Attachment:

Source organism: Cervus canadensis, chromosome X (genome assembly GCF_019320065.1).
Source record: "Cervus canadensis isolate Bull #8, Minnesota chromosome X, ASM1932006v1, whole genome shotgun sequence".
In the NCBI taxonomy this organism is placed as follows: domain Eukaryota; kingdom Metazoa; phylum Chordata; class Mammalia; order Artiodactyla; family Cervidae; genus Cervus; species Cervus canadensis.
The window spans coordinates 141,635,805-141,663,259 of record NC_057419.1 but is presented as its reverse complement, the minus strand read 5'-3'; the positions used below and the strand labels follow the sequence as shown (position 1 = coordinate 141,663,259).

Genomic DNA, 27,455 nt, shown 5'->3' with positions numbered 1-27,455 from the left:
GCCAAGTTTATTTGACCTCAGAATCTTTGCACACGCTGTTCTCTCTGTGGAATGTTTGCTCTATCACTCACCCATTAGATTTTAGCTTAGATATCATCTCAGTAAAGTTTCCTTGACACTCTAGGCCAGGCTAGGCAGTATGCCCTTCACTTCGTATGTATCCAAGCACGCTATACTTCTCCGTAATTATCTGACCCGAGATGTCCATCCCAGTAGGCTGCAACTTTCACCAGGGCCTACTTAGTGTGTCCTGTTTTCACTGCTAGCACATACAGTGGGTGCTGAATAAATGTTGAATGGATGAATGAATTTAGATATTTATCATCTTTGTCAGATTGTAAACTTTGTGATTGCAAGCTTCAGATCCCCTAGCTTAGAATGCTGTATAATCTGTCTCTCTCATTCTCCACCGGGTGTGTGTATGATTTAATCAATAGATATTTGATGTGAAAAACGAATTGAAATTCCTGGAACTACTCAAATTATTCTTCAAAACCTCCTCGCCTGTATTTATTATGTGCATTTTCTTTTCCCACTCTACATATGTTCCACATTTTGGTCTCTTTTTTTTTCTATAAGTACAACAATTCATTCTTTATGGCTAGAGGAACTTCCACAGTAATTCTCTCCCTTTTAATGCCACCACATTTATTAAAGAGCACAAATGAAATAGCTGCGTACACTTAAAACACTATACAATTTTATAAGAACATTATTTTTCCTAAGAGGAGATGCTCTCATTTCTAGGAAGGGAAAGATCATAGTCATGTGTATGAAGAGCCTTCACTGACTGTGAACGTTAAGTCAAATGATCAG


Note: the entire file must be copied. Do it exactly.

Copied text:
Source organism: Cervus canadensis, chromosome X (genome assembly GCF_019320065.1).
Source record: "Cervus canadensis isolate Bull #8, Minnesota chromosome X, ASM1932006v1, whole genome shotgun sequence".
In the NCBI taxonomy this organism is placed as follows: domain Eukaryota; kingdom Metazoa; phylum Chordata; class Mammalia; order Artiodactyla; family Cervidae; genus Cervus; species Cervus canadensis.
The window spans coordinates 141,635,805-141,663,259 of record NC_057419.1 but is presented as its reverse complement, the minus strand read 5'-3'; the positions used below and the strand labels follow the sequence as shown (position 1 = coordinate 141,663,259).

Genomic DNA, 27,455 nt, shown 5'->3' with positions numbered 1-27,455 from the left:
GCCAAGTTTATTTGACCTCAGAATCTTTGCACACGCTGTTCTCTCTGTGGAATGTTTGCTCTATCACTCACCCATTAGATTTTAGCTTAGATATCATCTCAGTAAAGTTTCCTTGACACTCTAGGCCAGGCTAGGCAGTATGCCCTTCACTTCGTATGTATCCAAGCACGCTATACTTCTCCGTAATTATCTGACCCGAGATGTCCATCCCAGTAGGCTGCAACTTTCACCAGGGCCTACTTAGTGTGTCCTGTTTTCACTGCTAGCACATACAGTGGGTGCTGAATAAATGTTGAATGGATGAATGAATTTAGATATTTATCATCTTTGTCAGATTGTAAACTTTGTGATTGCAAGCTTCAGATCCCCTAGCTTAGAATGCTGTATAATCTGTCTCTCTCATTCTCCACCGGGTGTGTGTATGATTTAATCAATAGATATTTGATGTGAAAAACGAATTGAAATTCCTGGAACTACTCAAATTATTCTTCAAAACCTCCTCGCCTGTATTTATTATGTGCATTTTCTTTTCCCACTCTACATATGTTCCACATTTTGGTCTCTTTTTTTTTCTATAAGTACAACAATTCATTCTTTATGGCTAGAGGAACTTCCACAGTAATTCTCTCCCTTTTAATGCCACCACATTTATTAAAGAGCACAAATGAAATAGCTGCGTACACTTAAAACACTATACAATTTTATAAGAACATTATTTTTCCTAAGAGGAGATGCTCTCATTTCTAGGAAGGGAAAGATCATAGTCATGTGTATGAAGAGCCTTCACTGACTGTGAACGTTAAGTCAAATGATCAG